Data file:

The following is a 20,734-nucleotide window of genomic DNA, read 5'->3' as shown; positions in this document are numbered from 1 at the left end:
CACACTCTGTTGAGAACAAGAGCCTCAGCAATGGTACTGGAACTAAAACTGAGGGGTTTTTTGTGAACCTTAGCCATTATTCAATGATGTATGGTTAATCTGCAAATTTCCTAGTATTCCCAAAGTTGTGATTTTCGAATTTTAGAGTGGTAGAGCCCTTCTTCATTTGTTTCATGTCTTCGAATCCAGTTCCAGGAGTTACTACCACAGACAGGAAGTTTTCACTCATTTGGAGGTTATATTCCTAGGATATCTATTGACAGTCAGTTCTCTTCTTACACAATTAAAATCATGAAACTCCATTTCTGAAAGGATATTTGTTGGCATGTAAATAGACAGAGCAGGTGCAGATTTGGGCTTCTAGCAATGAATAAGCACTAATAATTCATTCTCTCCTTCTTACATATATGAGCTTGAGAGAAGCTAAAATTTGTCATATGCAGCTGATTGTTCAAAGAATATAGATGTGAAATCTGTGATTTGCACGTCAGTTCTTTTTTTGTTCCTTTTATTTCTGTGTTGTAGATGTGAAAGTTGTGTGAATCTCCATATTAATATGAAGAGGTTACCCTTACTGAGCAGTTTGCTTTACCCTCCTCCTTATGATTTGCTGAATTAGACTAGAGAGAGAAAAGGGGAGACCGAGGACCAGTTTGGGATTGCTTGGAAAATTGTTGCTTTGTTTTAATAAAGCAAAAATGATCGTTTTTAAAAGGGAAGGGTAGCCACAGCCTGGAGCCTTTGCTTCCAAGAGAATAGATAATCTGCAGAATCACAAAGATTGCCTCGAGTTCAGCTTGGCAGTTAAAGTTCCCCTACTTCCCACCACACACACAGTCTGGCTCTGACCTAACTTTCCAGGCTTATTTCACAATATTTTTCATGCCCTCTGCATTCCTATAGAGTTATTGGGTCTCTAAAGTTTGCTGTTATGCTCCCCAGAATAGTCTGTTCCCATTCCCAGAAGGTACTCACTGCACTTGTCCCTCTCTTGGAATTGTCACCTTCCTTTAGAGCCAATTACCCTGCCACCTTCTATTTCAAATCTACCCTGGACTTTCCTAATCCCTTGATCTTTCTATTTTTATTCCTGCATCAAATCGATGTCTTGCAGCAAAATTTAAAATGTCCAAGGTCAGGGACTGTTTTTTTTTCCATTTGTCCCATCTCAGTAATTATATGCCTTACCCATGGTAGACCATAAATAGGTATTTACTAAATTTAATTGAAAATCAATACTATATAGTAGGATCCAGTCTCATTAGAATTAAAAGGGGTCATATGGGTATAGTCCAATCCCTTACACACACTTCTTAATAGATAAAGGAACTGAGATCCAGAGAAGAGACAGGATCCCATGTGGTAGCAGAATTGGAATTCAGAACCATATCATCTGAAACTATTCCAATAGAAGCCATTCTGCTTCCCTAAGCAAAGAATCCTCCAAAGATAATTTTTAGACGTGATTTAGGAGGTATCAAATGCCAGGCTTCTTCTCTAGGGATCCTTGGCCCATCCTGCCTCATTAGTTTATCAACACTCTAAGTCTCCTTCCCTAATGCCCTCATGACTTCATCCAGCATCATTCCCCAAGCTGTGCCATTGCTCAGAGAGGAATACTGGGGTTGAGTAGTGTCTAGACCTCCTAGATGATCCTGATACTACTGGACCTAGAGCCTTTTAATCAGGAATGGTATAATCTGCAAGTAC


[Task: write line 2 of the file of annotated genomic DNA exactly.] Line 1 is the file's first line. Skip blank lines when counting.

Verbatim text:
CACACTCTGTTGAGAACAAGAGCCTCAGCAATGGTACTGGAACTAAAACTGAGGGGTTTTTTGTGAACCTTAGCCATTATTCAATGATGTATGGTTAATCTGCAAATTTCCTAGTATTCCCAAAGTTGTGATTTTCGAATTTTAGAGTGGTAGAGCCCTTCTTCATTTGTTTCATGTCTTCGAATCCAGTTCCAGGAGTTACTACCACAGACAGGAAGTTTTCACTCATTTGGAGGTTATATTCCTAGGATATCTATTGACAGTCAGTTCTCTTCTTACACAATTAAAATCATGAAACTCCATTTCTGAAAGGATATTTGTTGGCATGTAAATAGACAGAGCAGGTGCAGATTTGGGCTTCTAGCAATGAATAAGCACTAATAATTCATTCTCTCCTTCTTACATATATGAGCTTGAGAGAAGCTAAAATTTGTCATATGCAGCTGATTGTTCAAAGAATATAGATGTGAAATCTGTGATTTGCACGTCAGTTCTTTTTTTGTTCCTTTTATTTCTGTGTTGTAGATGTGAAAGTTGTGTGAATCTCCATATTAATATGAAGAGGTTACCCTTACTGAGCAGTTTGCTTTACCCTCCTCCTTATGATTTGCTGAATTAGACTAGAGAGAGAAAAGGGGAGACCGAGGACCAGTTTGGGATTGCTTGGAAAATTGTTGCTTTGTTTTAATAAAGCAAAAATGATCGTTTTTAAAAGGGAAGGGTAGCCACAGCCTGGAGCCTTTGCTTCCAAGAGAATAGATAATCTGCAGAATCACAAAGATTGCCTCGAGTTCAGCTTGGCAGTTAAAGTTCCCCTACTTCCCACCACACACACAGTCTGGCTCTGACCTAACTTTCCAGGCTTATTTCACAATATTTTTCATGCCCTCTGCATTCCTATAGAGTTATTGGGTCTCTAAAGTTTGCTGTTATGCTCCCCAGAATAGTCTGTTCCCATTCCCAGAAGGTACTCACTGCACTTGTCCCTCTCTTGGAATTGTCACCTTCCTTTAGAGCCAATTACCCTGCCACCTTCTATTTCAAATCTACCCTGGACTTTCCTAATCCCTTGATCTTTCTATTTTTATTCCTGCATCAAATCGATGTCTTGCAGCAAAATTTAAAATGTCCAAGGTCAGGGACTGTTTTTTTTTCCATTTGTCCCATCTCAGTAATTATATGCCTTACCCATGGTAGACCATAAATAGGTATTTACTAAATTTAATTGAAAATCAATACTATATAGTAGGATCCAGTCTCATTAGAATTAAAAGGGGTCATATGGGTATAGTCCAATCCCTTACACACACTTCTTAATAGATAAAGGAACTGAGATCCAGAGAAGAGACAGGATCCCATGTGGTAGCAGAATTGGAATTCAGAACCATATCATCTGAAACTATTCCAATAGAAGCCATTCTGCTTCCCTAAGCAAAGAATCCTCCAAAGATAATTTTTAGACGTGATTTAGGAGGTATCAAATGCCAGGCTTCTTCTCTAGGGATCCTTGGCCCATCCTGCCTCATTAGTTTATCAACACTCTAAGTCTCCTTCCCTAATGCCCTCATGACTTCATCCAGCATCATTCCCCAAGCTGTGCCATTGCTCAGAGAGGAATACTGGGGTTGAGTAGTGTCTAGACCTCCTAGATGATCCTGATACTACTGGACCTAGAGCCTTTTAATCAGGAATGGTATAATCTGCAAGTAC